A Surprisingly Good Fit for Art"There's a great range of cultural and entertainment opportunities here, while maintaining a friendly Midwestern vibe."
Marc Shank started drawing at the age of 3, and he took particular inspiration from his grandmother, who was a painter. The middle of three children, Shank grew up in Liberal, Kansas, where his family has lived since the early 1900s. During high school, he worked for several summers as the photo editor at the local newspaper. Shank also took photographs of western Kansas for USA Today.After he graduated from the University of Kansas with Bachelor of Fine Arts degrees in illustration and graphic design, Shank got his professional start at a Kansas City ad agency. His next stop was Lee Jeans, where he has been a graphic designer and art director for seven years. The city has been a good fit for him, providing a creative livelihood, not to mention inspiration for his own artistic projects.The humble and self-effacing Shank always carries a small sketchbook, and his creative passion really explodes as he works on his "Welcome to Scurvyville" painting series in the second bedroom of his Midtown apartment. "I was initially filling sketchbooks full of gritty, authentic characters, and then I started 'building a town,'" says Shank, who researches hairstyles and clothing for his characters and gives each one a backstory.He also considers what kinds of stores and public buildings the small town of Scurvyville would have, inspired by old buildings he has seen in Kansas City's numerous neighborhoods, like the historical West Bottoms industrial district. "I like finding beauty in imperfection," Shank says. This creative guy also appreciates the ongoing arts development occurring downtown and in Kansas City's Crossroads Arts District.The city has embraced his "Scurvyville" series, which includes 10 three- to four-foot-wide acrylic-and-ink paintings and 11 smaller character sketches created as silk-screens on wood panel or acrylic and ink on paper. His first display took place last fall at Stroke of Red Studio. It won rave reviews from local media, and more than half of the pieces sold on the first night. Shank plans to continue the series with a new storyline and add more female characters "with grit," he says.When he's not busy at Lee or in his studio, Shank enjoys spending time with his great network of local friends and being a "big culture geek." He constantly reads, and he watches loads of movies. Shank enjoys dining around town as well, saying that he's crazy for Pot Pie's signature dish and the ultra-fresh spring rolls served at Lulu's Thai Noodle Shop.He's a big music buff, too, savoring burgers and locally produced Boulevard Brewing Company wheat beers while listening to acts at Knuckleheads. "Knuckleheads has a personality unlike any other bar-concert venue in Kansas City," Shank says. "Continually expanding, the outdoor patio includes picnic tables, large overhead catwalks for a birds-eye view of the stage, and an old train caboose for seating. Blues, rockabilly and country acts play there regularly, and the tone of the place is relaxed, worn-in and friendly."This prolific artist believes that people greatly underestimate the diversity and vibrancy of Kansas City's local creative community. "Once artists get here they'll be surprised by how supportive everyone is," Shank says.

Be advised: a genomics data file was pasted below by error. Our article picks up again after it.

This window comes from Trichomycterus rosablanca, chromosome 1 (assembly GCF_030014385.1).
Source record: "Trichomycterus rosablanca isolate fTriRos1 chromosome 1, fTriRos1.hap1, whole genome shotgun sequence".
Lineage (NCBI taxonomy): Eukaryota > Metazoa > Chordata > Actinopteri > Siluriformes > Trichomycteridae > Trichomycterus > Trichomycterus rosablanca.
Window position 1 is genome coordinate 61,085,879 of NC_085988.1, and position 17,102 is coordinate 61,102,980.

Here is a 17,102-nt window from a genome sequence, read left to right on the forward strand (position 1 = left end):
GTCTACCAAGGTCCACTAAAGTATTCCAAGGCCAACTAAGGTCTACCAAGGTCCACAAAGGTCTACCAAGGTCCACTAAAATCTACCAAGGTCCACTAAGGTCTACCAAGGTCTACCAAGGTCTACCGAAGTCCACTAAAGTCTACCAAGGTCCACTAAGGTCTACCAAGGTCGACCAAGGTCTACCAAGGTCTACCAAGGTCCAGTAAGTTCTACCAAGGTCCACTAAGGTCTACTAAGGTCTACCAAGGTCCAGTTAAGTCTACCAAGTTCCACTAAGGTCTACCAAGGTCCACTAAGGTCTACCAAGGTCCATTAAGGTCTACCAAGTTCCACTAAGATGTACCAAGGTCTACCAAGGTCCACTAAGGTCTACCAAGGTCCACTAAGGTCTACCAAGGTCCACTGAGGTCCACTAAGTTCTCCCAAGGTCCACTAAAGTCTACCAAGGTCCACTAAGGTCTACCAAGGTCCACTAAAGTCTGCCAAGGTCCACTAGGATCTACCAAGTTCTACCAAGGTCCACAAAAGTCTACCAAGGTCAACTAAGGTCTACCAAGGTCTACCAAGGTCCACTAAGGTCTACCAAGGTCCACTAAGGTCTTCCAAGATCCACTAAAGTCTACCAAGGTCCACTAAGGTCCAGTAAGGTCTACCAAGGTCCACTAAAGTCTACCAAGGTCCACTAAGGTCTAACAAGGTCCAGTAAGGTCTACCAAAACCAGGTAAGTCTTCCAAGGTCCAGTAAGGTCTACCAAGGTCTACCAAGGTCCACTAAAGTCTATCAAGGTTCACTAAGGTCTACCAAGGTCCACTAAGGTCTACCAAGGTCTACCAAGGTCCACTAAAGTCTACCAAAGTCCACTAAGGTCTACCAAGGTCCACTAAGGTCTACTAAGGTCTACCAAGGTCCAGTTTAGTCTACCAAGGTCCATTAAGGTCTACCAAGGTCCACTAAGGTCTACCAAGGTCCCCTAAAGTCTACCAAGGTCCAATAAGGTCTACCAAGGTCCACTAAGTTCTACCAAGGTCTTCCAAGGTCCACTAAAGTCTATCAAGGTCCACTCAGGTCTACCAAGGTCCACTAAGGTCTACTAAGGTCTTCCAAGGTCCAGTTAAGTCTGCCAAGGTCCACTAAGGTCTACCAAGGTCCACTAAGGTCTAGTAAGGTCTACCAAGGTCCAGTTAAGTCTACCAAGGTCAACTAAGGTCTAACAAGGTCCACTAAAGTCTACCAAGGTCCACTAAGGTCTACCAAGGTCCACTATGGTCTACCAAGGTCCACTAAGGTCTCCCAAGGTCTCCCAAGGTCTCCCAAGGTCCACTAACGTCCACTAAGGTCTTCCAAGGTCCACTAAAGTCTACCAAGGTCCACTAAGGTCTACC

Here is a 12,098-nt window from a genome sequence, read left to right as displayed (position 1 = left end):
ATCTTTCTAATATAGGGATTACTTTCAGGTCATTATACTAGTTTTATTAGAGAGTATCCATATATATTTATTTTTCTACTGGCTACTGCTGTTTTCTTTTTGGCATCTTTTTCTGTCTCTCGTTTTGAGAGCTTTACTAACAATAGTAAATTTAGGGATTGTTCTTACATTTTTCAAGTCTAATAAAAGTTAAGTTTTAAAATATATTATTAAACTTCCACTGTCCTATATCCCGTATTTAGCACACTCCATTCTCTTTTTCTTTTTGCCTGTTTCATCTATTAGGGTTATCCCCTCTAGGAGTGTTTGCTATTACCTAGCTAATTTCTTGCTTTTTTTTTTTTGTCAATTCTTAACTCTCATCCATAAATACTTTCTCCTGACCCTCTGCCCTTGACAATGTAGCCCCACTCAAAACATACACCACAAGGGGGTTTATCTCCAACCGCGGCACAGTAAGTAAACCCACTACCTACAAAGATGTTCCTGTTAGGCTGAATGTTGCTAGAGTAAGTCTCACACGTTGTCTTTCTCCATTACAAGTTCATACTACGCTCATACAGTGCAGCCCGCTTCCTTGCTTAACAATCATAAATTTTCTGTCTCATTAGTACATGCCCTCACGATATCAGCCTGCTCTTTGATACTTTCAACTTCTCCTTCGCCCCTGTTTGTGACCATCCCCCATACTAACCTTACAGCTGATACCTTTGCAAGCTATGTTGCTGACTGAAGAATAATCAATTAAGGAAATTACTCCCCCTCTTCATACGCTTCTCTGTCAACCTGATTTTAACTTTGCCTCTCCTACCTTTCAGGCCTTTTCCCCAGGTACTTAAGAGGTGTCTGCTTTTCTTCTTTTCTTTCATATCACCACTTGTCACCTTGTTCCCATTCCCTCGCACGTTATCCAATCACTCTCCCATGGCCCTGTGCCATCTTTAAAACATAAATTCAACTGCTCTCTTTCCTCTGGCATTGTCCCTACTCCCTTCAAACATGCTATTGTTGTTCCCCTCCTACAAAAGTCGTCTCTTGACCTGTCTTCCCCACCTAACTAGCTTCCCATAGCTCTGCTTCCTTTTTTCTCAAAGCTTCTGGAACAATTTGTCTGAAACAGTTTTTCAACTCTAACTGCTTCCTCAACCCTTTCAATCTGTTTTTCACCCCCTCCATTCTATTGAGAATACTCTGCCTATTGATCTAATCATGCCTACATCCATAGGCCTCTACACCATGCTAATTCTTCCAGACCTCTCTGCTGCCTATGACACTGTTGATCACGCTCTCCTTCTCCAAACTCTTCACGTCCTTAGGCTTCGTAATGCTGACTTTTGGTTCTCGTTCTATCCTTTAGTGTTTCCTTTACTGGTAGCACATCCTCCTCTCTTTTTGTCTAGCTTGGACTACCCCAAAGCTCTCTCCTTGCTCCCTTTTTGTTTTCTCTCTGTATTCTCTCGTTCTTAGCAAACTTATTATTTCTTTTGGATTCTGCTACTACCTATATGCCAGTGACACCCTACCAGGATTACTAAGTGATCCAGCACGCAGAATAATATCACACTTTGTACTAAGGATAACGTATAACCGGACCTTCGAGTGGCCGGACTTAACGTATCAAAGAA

Check out Marc's Kansas City.